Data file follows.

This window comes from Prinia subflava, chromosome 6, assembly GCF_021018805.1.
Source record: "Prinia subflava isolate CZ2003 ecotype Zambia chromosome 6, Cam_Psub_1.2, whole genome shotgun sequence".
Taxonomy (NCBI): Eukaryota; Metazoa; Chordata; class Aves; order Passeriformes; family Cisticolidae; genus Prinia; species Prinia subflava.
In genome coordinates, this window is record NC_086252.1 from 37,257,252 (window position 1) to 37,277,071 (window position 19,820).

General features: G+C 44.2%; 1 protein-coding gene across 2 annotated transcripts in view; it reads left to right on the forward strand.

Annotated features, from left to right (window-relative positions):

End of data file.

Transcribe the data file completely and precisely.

This window comes from Prinia subflava, chromosome 6, assembly GCF_021018805.1.
Source record: "Prinia subflava isolate CZ2003 ecotype Zambia chromosome 6, Cam_Psub_1.2, whole genome shotgun sequence".
Taxonomy (NCBI): Eukaryota; Metazoa; Chordata; class Aves; order Passeriformes; family Cisticolidae; genus Prinia; species Prinia subflava.
In genome coordinates, this window is record NC_086252.1 from 37,257,252 (window position 1) to 37,277,071 (window position 19,820).

General features: G+C 44.2%; 1 protein-coding gene across 2 annotated transcripts in view; it reads left to right on the forward strand.

Annotated features, from left to right (window-relative positions):